Module 1: Choosing the right site and varieties

Learn how to choose your garden location and how to select the best cultivars for your situation.

Pictured: Romaine lettuce. Text: Romaine Calm and Garden On

At the end of this lesson, you’ll be able to:

  • List and describe considerations when preparing a vegetable garden and selection plants
  • Distinguish vegetable classification by season of planting/growth
  • Define the vegetable planting techniques of succession and sequential planting
  • Identify steps to preparing a planting bed

Where should you site a garden?

5 circles. In the center circle is a picture of a garden. The other four circles are blank.

When selecting where to locate a garden, you’ll want to keep these four considerations in mind.


Five circles. Center circle is a garden. Top left circle has text that says "Light". Other three circles are blank.
  • Look for a location that is south facing. You will need at least 6+ hours per day.
  • The quality of the light changes throughout the day. The most intense sun is from 10am to 2pm. This means that if you have 6 hours of sun per day, but it is from 6-9am and 4-7pm, it will not be as strong as 8-2pm.

Soil texture

  • Soils with high clay content drain poorly.
  • Sandy soils do not retain nutrients or moisture well.
  • Both soils can be amended by adding compost. Adding compost to heavy clay soils improves drainage. Adding compost to sandy soils improves the soil’s ability to retain moisture and nutrients.
Five circles. Center circle is a garden. Top left circle has text that says "Light". Bottom left circle has text that says "Soil". Other two circles are blank.

The surrounding area

Five circles. Center circle is a garden. Top left circle has text that says "Light". Bottom left circle has text that says "Soil". Top right circle has text that says "Surrounding Area". Last circle is blank.
  • You will want to pay attention to the surrounding area.
  • Trees and shrubs can block sunlight, and they can compete for moisture and nutrients.
  • How is the airflow? Nice and breezy? Strong prevailing winds? No airflow at all?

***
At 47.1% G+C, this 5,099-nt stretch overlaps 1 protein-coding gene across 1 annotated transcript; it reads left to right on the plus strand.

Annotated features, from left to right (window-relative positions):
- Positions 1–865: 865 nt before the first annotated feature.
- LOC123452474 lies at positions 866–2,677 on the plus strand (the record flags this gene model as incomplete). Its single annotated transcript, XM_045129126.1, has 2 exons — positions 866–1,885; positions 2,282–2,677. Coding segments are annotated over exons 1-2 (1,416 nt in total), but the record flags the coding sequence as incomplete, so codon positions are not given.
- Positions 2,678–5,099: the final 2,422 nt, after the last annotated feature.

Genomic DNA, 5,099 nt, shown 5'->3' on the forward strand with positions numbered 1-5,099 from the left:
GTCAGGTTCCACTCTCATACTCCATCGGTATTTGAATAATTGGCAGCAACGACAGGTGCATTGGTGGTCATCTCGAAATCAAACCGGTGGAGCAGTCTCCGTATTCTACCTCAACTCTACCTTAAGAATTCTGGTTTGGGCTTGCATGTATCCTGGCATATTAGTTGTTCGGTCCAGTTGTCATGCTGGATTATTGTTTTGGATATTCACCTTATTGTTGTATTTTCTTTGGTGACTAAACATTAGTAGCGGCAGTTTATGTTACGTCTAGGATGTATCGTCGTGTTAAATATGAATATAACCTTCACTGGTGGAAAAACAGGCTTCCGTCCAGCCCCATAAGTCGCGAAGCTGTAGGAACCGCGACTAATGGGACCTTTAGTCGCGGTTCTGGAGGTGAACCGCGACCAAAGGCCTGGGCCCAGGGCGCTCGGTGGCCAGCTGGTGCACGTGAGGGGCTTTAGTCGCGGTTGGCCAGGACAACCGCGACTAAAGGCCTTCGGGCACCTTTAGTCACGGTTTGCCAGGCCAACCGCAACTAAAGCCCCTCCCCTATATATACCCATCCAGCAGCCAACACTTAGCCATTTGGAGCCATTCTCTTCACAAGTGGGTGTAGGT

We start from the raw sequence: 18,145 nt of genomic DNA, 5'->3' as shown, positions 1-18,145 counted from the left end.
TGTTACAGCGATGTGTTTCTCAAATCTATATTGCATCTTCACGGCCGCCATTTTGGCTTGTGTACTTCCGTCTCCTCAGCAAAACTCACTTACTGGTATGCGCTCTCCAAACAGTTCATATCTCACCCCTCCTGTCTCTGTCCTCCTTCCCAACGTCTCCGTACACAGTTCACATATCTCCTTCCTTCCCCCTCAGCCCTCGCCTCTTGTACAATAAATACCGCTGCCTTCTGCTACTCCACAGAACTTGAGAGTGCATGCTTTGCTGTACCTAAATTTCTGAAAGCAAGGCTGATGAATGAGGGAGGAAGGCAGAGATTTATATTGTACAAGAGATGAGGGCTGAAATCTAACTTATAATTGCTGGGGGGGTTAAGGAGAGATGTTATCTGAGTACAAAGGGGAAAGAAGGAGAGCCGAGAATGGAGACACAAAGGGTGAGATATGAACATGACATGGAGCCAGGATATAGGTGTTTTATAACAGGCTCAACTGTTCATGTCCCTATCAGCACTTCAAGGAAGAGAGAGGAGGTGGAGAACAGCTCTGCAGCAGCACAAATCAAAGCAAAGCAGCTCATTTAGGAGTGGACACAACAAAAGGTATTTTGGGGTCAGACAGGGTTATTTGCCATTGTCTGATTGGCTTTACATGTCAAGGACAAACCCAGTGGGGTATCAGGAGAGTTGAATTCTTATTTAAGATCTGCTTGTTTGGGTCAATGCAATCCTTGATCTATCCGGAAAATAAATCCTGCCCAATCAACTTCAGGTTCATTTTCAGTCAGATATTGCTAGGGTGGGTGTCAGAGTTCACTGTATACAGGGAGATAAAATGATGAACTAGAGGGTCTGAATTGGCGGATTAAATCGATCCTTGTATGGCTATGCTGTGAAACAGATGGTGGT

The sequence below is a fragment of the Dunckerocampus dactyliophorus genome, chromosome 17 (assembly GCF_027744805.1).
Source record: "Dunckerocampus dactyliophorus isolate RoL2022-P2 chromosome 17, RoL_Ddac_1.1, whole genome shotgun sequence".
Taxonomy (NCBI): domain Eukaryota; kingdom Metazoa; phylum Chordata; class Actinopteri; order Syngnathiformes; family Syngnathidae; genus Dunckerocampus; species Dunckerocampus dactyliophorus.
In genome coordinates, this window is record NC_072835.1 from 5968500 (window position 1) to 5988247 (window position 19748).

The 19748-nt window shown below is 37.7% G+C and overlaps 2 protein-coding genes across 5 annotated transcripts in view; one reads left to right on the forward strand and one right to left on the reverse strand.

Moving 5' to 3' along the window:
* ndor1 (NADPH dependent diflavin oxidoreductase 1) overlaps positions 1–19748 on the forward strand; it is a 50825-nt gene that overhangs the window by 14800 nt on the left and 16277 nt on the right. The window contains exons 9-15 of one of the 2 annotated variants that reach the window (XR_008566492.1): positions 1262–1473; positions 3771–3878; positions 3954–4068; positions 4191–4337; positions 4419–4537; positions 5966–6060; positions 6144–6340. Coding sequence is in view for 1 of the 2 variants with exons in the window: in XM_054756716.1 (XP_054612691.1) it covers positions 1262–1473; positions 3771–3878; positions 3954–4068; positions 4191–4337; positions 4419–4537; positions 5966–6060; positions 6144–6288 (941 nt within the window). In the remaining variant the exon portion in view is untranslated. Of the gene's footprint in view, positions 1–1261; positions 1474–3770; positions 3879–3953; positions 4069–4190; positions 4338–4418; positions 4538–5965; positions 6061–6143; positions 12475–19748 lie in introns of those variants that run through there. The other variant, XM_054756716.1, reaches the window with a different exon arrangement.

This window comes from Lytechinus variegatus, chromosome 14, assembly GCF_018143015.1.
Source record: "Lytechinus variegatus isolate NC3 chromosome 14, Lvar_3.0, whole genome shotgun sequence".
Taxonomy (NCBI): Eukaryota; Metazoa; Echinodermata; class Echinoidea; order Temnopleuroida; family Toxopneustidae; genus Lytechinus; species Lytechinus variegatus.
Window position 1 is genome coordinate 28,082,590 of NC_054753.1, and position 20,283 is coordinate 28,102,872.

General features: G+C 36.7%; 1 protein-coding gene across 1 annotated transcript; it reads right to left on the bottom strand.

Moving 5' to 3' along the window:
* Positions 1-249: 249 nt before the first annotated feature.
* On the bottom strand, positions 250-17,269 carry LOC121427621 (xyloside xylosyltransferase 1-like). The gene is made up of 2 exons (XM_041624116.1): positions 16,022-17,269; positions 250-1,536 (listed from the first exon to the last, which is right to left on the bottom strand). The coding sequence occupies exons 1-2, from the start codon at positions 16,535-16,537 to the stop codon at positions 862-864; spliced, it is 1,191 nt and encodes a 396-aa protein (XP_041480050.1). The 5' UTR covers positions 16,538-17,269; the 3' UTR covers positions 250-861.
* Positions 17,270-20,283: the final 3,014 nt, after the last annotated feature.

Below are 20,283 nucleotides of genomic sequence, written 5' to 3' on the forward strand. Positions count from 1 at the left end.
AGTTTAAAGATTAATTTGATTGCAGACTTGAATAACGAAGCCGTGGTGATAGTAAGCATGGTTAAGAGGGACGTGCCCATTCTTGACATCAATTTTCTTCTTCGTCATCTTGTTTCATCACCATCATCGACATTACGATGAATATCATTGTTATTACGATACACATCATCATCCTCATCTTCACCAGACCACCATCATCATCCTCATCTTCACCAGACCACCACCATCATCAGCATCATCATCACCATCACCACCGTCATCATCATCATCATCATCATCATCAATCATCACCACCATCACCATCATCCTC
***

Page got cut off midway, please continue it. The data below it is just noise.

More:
• How is the general topography? Low spots with poor drainage?


  • Do you have access to water?
  • Is the location convenient? Can you easily get to the garden site?
Five circles. Center circle is a garden. Top left circle has text that says "Light". Bottom left circle has text that says "Soil". Top right circle has text that says "Surrounding Area". Bottom right circle has text that says" Access".

What vegetables should you grow?

Narrow down your list of crops by keeping these questions in mind.

What would you like to eat

Heart made out of various vegetables

Choose crops you know you will eat.

Write a list of 4-6 crops you think you’d like to grow. For example I like to eat tomatoes, chili peppers, green beans and cucumbers. My family won’t eat beets, so it wouldn’t make sense for me to grow them.

What is realistic?

Drawing of a person with a questioning look on their face and question marks surrounding them.

Choose crops that will grow within the space you have available and Wisconsin’s short growing season.

How much space will your vegetables need? Take a look at the planting guide for central Wisconsin gardens. There are columns with spacing between plants and footprint in inches. Use this to estimate how much space you will need to grow your crops. Be aware, these are general estimates. You may find cultivars that take more or less space than these estimates.

Is it cost effective?

Gold dollar sign

Choose cost effective crops if space is limited.

Some veggies have a huge footprint in the garden compared to their value. For example, a single pumpkin costs $3-6, but can take up to 100 square feet of space.

Not as much ‘bang for your buck’ as you’d get if you planted radishes, bush beans, or lettuce in the same space.

You’ll get the MOST ‘bang for your buck’ when you grow herbs.

When should you plan to plant?